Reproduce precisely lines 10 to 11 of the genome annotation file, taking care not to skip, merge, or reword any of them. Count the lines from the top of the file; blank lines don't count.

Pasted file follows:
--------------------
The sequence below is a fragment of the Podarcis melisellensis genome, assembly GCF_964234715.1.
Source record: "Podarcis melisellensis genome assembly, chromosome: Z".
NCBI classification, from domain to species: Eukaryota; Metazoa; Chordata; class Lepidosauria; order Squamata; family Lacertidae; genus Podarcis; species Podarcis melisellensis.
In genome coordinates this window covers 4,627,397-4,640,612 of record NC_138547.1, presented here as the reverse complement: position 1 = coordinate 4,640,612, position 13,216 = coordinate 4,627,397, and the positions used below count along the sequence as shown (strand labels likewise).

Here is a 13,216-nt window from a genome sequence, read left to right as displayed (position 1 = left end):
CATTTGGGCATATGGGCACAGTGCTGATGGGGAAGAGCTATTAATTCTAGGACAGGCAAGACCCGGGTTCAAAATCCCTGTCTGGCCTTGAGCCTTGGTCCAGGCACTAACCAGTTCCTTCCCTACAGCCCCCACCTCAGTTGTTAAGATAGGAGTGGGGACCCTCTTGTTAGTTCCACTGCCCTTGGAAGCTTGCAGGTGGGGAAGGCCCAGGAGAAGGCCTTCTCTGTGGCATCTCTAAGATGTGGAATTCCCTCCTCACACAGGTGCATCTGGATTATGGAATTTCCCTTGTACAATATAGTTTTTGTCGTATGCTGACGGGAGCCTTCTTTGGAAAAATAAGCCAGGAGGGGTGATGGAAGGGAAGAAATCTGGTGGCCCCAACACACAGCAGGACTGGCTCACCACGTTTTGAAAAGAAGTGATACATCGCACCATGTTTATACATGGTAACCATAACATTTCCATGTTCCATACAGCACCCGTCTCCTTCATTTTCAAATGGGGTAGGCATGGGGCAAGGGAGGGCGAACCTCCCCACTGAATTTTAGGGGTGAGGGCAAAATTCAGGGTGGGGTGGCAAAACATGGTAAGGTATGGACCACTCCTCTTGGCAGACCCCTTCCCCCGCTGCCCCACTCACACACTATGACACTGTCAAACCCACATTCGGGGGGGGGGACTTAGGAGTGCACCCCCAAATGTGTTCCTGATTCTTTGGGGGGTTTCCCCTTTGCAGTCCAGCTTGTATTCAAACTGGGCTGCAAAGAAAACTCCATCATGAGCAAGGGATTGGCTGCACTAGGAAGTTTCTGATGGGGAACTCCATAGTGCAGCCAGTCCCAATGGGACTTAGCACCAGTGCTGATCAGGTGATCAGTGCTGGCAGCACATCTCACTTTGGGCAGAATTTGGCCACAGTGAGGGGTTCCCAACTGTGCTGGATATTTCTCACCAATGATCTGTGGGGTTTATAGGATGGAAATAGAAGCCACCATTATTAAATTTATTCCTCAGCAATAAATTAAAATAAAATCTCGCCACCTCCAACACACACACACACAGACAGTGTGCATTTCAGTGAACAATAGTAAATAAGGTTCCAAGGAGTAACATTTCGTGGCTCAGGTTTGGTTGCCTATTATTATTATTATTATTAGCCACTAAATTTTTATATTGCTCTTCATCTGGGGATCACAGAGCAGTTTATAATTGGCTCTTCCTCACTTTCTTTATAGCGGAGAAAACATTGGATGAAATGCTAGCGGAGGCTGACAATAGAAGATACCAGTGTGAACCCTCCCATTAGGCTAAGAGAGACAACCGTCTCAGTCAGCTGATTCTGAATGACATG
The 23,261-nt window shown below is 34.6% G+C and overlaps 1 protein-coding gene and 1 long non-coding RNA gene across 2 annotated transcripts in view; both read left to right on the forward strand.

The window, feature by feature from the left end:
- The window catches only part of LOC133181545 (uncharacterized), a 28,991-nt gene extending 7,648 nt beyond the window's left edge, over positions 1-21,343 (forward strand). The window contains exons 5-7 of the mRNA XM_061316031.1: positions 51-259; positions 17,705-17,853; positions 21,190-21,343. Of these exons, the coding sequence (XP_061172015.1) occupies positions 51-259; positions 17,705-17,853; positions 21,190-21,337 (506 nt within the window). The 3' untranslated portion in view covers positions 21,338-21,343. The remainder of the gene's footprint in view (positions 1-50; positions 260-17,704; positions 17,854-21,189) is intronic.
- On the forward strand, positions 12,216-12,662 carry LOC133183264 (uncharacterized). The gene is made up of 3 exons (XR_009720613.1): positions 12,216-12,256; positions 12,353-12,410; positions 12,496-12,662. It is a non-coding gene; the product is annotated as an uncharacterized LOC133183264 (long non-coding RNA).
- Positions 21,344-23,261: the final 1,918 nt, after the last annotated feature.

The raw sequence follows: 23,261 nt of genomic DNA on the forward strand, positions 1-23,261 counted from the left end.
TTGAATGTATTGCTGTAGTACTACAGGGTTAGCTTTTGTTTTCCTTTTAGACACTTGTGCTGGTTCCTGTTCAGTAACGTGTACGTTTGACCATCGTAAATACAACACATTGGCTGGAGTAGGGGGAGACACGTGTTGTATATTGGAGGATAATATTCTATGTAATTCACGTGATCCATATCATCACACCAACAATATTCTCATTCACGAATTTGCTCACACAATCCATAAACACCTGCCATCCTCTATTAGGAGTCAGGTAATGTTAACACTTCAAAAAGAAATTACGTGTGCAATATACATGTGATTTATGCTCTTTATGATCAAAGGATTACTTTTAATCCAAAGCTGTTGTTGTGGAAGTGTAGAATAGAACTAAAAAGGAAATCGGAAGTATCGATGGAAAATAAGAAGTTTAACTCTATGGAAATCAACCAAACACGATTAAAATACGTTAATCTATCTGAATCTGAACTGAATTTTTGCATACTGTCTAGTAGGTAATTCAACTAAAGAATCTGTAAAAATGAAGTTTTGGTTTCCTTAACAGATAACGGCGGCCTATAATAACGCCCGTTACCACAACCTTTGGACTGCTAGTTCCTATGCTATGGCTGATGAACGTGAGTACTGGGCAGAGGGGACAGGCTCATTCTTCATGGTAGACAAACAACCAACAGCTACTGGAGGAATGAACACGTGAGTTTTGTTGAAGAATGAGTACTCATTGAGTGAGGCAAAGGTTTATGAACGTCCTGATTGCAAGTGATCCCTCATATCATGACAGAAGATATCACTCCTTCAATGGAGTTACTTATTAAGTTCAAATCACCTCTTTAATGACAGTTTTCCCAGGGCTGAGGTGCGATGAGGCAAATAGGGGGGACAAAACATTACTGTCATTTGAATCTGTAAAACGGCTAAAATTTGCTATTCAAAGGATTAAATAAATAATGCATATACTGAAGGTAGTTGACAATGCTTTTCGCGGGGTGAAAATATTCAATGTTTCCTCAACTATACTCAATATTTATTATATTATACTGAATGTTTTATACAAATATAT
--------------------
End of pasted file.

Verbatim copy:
- On the forward strand, positions 12,216-12,662 carry LOC133183264 (uncharacterized). The gene is made up of 3 exons (XR_009720613.1): positions 12,216-12,256; positions 12,353-12,410; positions 12,496-12,662. It is a non-coding gene; the product is annotated as an uncharacterized LOC133183264 (long non-coding RNA).
- Positions 21,344-23,261: the final 1,918 nt, after the last annotated feature.